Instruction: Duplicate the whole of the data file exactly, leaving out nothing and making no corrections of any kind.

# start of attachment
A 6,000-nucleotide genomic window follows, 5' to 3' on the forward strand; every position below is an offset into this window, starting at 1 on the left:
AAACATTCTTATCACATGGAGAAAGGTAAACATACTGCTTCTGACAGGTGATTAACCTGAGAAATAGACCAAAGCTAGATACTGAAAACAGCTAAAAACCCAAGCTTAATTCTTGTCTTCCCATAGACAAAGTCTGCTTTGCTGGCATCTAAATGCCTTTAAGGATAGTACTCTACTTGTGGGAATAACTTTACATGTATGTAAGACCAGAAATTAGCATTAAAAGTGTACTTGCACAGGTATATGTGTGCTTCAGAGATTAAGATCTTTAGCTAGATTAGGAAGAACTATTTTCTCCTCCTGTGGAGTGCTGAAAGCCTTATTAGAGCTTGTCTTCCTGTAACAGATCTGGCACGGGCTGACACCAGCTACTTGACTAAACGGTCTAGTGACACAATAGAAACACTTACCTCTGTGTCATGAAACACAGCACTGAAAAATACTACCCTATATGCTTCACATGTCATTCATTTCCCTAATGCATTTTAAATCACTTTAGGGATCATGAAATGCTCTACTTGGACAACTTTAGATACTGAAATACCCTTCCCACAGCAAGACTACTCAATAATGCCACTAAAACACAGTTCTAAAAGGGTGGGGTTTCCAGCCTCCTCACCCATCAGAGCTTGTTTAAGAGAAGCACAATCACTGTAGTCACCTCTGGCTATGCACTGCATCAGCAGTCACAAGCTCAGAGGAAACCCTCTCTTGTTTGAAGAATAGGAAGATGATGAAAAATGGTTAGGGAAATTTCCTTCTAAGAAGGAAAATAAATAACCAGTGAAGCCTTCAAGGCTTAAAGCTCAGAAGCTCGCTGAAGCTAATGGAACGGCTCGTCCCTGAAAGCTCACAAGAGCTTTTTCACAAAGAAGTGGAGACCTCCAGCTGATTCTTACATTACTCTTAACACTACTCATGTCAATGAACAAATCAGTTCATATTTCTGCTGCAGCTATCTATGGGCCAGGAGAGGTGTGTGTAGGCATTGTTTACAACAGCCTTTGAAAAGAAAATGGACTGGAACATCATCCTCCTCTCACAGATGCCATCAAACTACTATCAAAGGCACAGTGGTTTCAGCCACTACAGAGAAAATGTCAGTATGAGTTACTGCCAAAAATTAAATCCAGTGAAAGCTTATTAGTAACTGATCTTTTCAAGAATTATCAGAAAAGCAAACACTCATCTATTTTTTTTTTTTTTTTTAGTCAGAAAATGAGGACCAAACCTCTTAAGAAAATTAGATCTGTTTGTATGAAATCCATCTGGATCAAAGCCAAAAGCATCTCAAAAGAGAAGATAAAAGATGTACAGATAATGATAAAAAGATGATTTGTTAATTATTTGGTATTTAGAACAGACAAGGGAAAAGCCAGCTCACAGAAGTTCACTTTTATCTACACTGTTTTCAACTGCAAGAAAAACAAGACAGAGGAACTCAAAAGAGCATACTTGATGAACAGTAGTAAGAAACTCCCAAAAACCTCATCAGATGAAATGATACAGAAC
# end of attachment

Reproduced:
A 6,000-nucleotide genomic window follows, 5' to 3' on the forward strand; every position below is an offset into this window, starting at 1 on the left:
AAACATTCTTATCACATGGAGAAAGGTAAACATACTGCTTCTGACAGGTGATTAACCTGAGAAATAGACCAAAGCTAGATACTGAAAACAGCTAAAAACCCAAGCTTAATTCTTGTCTTCCCATAGACAAAGTCTGCTTTGCTGGCATCTAAATGCCTTTAAGGATAGTACTCTACTTGTGGGAATAACTTTACATGTATGTAAGACCAGAAATTAGCATTAAAAGTGTACTTGCACAGGTATATGTGTGCTTCAGAGATTAAGATCTTTAGCTAGATTAGGAAGAACTATTTTCTCCTCCTGTGGAGTGCTGAAAGCCTTATTAGAGCTTGTCTTCCTGTAACAGATCTGGCACGGGCTGACACCAGCTACTTGACTAAACGGTCTAGTGACACAATAGAAACACTTACCTCTGTGTCATGAAACACAGCACTGAAAAATACTACCCTATATGCTTCACATGTCATTCATTTCCCTAATGCATTTTAAATCACTTTAGGGATCATGAAATGCTCTACTTGGACAACTTTAGATACTGAAATACCCTTCCCACAGCAAGACTACTCAATAATGCCACTAAAACACAGTTCTAAAAGGGTGGGGTTTCCAGCCTCCTCACCCATCAGAGCTTGTTTAAGAGAAGCACAATCACTGTAGTCACCTCTGGCTATGCACTGCATCAGCAGTCACAAGCTCAGAGGAAACCCTCTCTTGTTTGAAGAATAGGAAGATGATGAAAAATGGTTAGGGAAATTTCCTTCTAAGAAGGAAAATAAATAACCAGTGAAGCCTTCAAGGCTTAAAGCTCAGAAGCTCGCTGAAGCTAATGGAACGGCTCGTCCCTGAAAGCTCACAAGAGCTTTTTCACAAAGAAGTGGAGACCTCCAGCTGATTCTTACATTACTCTTAACACTACTCATGTCAATGAACAAATCAGTTCATATTTCTGCTGCAGCTATCTATGGGCCAGGAGAGGTGTGTGTAGGCATTGTTTACAACAGCCTTTGAAAAGAAAATGGACTGGAACATCATCCTCCTCTCACAGATGCCATCAAACTACTATCAAAGGCACAGTGGTTTCAGCCACTACAGAGAAAATGTCAGTATGAGTTACTGCCAAAAATTAAATCCAGTGAAAGCTTATTAGTAACTGATCTTTTCAAGAATTATCAGAAAAGCAAACACTCATCTATTTTTTTTTTTTTTTTTAGTCAGAAAATGAGGACCAAACCTCTTAAGAAAATTAGATCTGTTTGTATGAAATCCATCTGGATCAAAGCCAAAAGCATCTCAAAAGAGAAGATAAAAGATGTACAGATAATGATAAAAAGATGATTTGTTAATTATTTGGTATTTAGAACAGACAAGGGAAAAGCCAGCTCACAGAAGTTCACTTTTATCTACACTGTTTTCAACTGCAAGAAAAACAAGACAGAGGAACTCAAAAGAGCATACTTGATGAACAGTAGTAAGAAACTCCCAAAAACCTCATCAGATGAAATGATACAGAAC